Financial Statement Analysis To Increase Profitability


"It is better to know some of the questions than all of the answers." James Thurber

Traditional financial statement analysis takes more of an outside-in approach where an accountant or CPA applies various techniques to discover the profitability, solvency, liquidity and stability of a business. Usually the objectives of the analysis are for calculating credit risk, projecting business performance, evaluating management's performance and conducting a company stock valuation. While this analysis might help a bank make a lending decision or an investor make a buy, sell or hold decision it is always not the best way to discover how to make the business more profitable. And that is what any business really wants to discover – How do we become more profitable?

Unfortunately, most small businesses do not have seasoned accounting professionals as employees but usually engage the services of a bookkeeper or worse yet the business owner or his wife to keep the books. Even in the best case scenario the most you will get from a bookkeeper, owner or wife is a well kept set of books with zero analysis and at worst a complete mess. The only time an experienced CPA will get a look at the books is once a year at tax time and because of the time pressures of tax season rarely has the time to effectively analyze the businesses performance. Most small businesses end up doing things this way to save on the cost of a CPA during the year but in doing so they end up costing themselves increased profitability.

Inside-Out Approach to Financial Statement Analysis

financial statement analysis
The savvy small business owner will realize that a good CPA will cover the cost of their services by a thorough financial statement analysis with an inside-out approach. One of the biggest drawbacks to the traditional outside-in approach to financial statement analysis is that the only information the accountant or CPA has is the financial statements. They do not have access to the underlying financial records and employees to be able to dig a little deeper into the companies key processes and get clarification on what is behind the numbers. With this inside-out approach to analyzing the financial statements and the underlying accounting records the CPA will be able to gain a complete understanding of the business processes and other key factors that not only impact the results of operations but will reveal opportunities for improvements in both reporting and business processes.

How does he do it and why can't the bookkeeper or the owner do it? They simply don't have the theoretical education in the principles of accounting that allows the CPA to practice the art of accounting. There are so many moving parts in recording all of the transactions that make up the sum total of a business that if you don't have a fundamental understanding of accounting theory coupled with the experience gained over the years working with small businesses that a good small business CPA has you just don't know what you don't know. A good CPA will be able to identify areas requiring further investigation and analysis almost by second nature.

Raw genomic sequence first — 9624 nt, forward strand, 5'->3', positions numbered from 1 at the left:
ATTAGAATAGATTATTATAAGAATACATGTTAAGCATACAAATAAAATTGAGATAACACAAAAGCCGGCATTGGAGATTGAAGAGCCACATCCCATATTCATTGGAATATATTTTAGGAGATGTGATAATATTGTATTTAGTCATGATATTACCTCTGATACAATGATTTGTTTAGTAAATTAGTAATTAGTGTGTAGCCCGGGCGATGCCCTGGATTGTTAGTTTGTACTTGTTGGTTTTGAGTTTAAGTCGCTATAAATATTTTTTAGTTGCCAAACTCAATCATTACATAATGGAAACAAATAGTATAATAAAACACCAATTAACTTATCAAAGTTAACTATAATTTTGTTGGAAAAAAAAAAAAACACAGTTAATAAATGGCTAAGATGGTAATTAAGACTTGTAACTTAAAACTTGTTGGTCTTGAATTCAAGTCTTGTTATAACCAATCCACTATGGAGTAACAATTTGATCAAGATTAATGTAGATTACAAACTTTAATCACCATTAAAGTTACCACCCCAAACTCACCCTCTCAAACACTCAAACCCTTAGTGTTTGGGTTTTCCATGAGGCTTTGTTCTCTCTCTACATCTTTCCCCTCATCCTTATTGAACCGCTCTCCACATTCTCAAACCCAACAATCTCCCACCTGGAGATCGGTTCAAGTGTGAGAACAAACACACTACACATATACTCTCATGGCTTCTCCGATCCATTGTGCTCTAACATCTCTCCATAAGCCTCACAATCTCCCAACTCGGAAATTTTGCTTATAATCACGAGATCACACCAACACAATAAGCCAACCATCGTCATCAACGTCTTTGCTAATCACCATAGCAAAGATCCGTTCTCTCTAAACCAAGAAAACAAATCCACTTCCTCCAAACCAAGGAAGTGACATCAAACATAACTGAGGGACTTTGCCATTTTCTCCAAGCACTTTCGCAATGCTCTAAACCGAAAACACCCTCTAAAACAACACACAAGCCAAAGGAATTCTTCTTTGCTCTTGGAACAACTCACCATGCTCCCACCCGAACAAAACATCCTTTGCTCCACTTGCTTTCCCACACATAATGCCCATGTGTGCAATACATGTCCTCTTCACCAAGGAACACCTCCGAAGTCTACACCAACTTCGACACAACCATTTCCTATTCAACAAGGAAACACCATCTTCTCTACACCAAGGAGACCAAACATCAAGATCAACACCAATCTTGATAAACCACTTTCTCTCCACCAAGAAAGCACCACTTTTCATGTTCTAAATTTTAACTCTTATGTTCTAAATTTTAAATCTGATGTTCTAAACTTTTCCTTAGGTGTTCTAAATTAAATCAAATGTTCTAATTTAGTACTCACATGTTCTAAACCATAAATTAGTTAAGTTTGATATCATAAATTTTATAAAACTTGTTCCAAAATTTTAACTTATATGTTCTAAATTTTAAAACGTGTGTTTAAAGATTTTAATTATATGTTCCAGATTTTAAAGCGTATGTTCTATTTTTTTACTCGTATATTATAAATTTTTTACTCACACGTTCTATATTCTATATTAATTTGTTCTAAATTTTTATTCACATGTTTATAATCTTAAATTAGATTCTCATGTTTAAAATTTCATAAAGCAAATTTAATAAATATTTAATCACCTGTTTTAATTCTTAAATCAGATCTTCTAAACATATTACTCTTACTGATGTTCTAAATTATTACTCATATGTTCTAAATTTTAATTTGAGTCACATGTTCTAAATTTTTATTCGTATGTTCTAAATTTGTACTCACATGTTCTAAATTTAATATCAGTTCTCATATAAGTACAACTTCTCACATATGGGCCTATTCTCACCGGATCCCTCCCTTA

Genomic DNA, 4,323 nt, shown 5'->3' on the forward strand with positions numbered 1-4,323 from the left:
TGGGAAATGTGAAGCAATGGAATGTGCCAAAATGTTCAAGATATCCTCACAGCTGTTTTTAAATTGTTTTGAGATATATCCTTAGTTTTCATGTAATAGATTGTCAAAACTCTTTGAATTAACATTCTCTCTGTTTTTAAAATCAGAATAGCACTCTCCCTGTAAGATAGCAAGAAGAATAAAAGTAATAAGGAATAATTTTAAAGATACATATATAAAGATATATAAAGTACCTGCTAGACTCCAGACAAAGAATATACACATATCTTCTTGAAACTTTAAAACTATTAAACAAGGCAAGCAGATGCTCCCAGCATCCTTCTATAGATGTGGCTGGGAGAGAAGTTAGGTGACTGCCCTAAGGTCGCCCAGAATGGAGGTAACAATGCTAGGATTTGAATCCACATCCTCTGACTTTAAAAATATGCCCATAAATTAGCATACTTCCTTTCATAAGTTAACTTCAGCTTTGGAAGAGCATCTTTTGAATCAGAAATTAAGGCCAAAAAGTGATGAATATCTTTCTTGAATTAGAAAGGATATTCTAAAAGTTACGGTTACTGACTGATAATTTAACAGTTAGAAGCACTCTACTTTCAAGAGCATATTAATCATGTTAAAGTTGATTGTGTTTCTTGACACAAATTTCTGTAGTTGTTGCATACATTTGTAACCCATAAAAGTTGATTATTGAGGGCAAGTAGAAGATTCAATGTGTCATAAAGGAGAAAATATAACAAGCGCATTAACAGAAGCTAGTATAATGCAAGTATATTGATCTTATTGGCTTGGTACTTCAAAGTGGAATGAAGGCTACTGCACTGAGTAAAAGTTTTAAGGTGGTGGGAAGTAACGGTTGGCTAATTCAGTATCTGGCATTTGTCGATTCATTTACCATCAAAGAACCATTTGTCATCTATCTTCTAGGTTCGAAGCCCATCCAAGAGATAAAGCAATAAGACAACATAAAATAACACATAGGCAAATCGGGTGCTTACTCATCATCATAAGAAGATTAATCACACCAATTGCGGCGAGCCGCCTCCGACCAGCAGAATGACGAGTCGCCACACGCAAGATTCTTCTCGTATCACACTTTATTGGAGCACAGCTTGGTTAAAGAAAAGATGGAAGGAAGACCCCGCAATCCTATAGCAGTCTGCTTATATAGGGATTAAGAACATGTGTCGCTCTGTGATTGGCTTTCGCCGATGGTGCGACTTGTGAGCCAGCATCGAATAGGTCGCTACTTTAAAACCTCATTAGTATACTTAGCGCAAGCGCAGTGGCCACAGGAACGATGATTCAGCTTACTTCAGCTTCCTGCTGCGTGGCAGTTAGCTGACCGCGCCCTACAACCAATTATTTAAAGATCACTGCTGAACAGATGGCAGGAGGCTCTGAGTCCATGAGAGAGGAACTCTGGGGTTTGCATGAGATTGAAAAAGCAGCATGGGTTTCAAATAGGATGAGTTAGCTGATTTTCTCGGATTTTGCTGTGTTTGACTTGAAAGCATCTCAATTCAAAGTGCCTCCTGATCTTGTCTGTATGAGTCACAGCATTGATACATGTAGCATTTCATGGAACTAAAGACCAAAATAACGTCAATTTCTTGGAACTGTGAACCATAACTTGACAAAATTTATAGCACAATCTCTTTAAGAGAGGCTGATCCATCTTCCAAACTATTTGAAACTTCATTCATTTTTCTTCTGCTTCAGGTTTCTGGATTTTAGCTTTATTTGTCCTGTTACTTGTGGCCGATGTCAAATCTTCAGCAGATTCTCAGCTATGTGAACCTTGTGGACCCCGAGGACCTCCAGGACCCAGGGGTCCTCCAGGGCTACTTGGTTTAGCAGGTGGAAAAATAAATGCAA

By Products of Financial Statement Analysis


There are many benefits to the inside-out approach to financial statement analysis that will lead the business down the road to greater profitability through a combination of improved operational efficiencies, effective cost cutting measures and identification and tracking of key metrics. One of the main side benefits of the inside-out approach is removing the deadwood from the balance sheet and proper classification of revenue and expenses on the income statement. Now you might be asking how does cleaning up the balance sheet and income statement lead my business to greater profitability? The answer is simple – in order to make timely and effective decisions about your business you must have financial reports that accurately reflect reality. If you have an accounting system full of errors and misclassifications you will be making decisions that are not based on what actually happens but only on what you think has happened – not good.

The second benefit of the inside-out approach to financial statement analysis is that by involving everyone in the business in the process through a series of questions about their business processes with an emphasis on increasing profits the mindset of the employees begins to change. They will no longer only be focused on their specific tasks but will develop a big picture approach to making the business operate more efficiency and effectively. In essence they become more engaged and invested in the success of the business. This change in mindset will pay dividends now and in the future.

So the next time you think of financial statement analysis don't think – how much is this going to cost? – instead realize that with the inside-out approach to Financial Statement Analysis you will not spend money but save money.

Douglas F Millington, CPA LLC
5629 Harpers Farm RD, Unit F ColumbiaMD20144 USA 
 • 410-419-2152

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